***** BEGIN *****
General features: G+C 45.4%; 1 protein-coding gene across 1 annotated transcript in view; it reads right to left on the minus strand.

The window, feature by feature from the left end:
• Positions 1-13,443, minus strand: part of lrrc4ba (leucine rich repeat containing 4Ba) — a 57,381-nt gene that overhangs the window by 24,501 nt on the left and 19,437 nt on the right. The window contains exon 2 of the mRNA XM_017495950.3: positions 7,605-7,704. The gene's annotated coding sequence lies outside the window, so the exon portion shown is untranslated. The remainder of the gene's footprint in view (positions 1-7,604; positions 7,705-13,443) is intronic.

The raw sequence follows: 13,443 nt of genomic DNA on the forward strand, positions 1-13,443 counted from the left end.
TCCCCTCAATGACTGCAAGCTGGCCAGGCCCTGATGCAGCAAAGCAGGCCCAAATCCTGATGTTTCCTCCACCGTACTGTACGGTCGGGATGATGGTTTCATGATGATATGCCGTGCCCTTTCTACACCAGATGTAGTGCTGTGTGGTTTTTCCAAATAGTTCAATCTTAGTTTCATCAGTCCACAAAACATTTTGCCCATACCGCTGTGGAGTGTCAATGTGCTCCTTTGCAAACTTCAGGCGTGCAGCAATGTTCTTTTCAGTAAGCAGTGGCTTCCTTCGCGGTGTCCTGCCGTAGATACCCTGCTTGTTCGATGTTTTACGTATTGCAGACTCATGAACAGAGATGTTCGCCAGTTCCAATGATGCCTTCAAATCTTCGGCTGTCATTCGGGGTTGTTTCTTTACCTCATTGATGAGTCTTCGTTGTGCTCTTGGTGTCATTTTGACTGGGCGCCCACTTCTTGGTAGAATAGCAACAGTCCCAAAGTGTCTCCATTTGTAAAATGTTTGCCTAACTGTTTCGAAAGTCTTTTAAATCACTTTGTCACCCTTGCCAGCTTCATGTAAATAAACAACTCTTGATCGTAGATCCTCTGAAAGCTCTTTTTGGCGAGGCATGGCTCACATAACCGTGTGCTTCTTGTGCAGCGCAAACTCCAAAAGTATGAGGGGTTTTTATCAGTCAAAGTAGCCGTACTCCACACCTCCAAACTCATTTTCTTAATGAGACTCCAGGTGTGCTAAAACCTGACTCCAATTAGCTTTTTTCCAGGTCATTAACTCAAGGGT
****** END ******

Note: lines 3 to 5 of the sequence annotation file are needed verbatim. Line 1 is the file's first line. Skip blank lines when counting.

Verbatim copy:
• Positions 1-13,443, minus strand: part of lrrc4ba (leucine rich repeat containing 4Ba) — a 57,381-nt gene that overhangs the window by 24,501 nt on the left and 19,437 nt on the right. The window contains exon 2 of the mRNA XM_017495950.3: positions 7,605-7,704. The gene's annotated coding sequence lies outside the window, so the exon portion shown is untranslated. The remainder of the gene's footprint in view (positions 1-7,604; positions 7,705-13,443) is intronic.

The raw sequence follows: 13,443 nt of genomic DNA on the forward strand, positions 1-13,443 counted from the left end.
TCCCCTCAATGACTGCAAGCTGGCCAGGCCCTGATGCAGCAAAGCAGGCCCAAATCCTGATGTTTCCTCCACCGTACTGTACGGTCGGGATGATGGTTTCATGATGATATGCCGTGCCCTTTCTACACCAGATGTAGTGCTGTGTGGTTTTTCCAAATAGTTCAATCTTAGTTTCATCAGTCCACAAAACATTTTGCCCATACCGCTGTGGAGTGTCAATGTGCTCCTTTGCAAACTTCAGGCGTGCAGCAATGTTCTTTTCAGTAAGCAGTGGCTTCCTTCGCGGTGTCCTGCCGTAGATACCCTGCTTGTTCGATGTTTTACGTATTGCAGACTCATGAACAGAGATGTTCGCCAGTTCCAATGATGCCTTCAAATCTTCGGCTGTCATTCGGGGTTGTTTCTTTACCTCATTGATGAGTCTTCGTTGTGCTCTTGGTGTCATTTTGACTGGGCGCCCACTTCTTGGTAGAATAGCAACAGTCCCAAAGTGTCTCCATTTGTAAAATGTTTGCCTAACTGTTTCGAAAGTCTTTTAAATCACTTTGTCACCCTTGCCAGCTTCATGTAAATAAACAACTCTTGATCGTAGATCCTCTGAAAGCTCTTTTTGGCGAGGCATGGCTCACATAACCGTGTGCTTCTTGTGCAGCGCAAACTCCAAAAGTATGAGGGGTTTTTATCAGTCAAAGTAGCCGTACTCCACACCTCCAAACTCATTTTCTTAATGAGACTCCAGGTGTGCTAAAACCTGACTCCAATTAGCTTTTTTCCAGGTCATTAACTCAAGGGT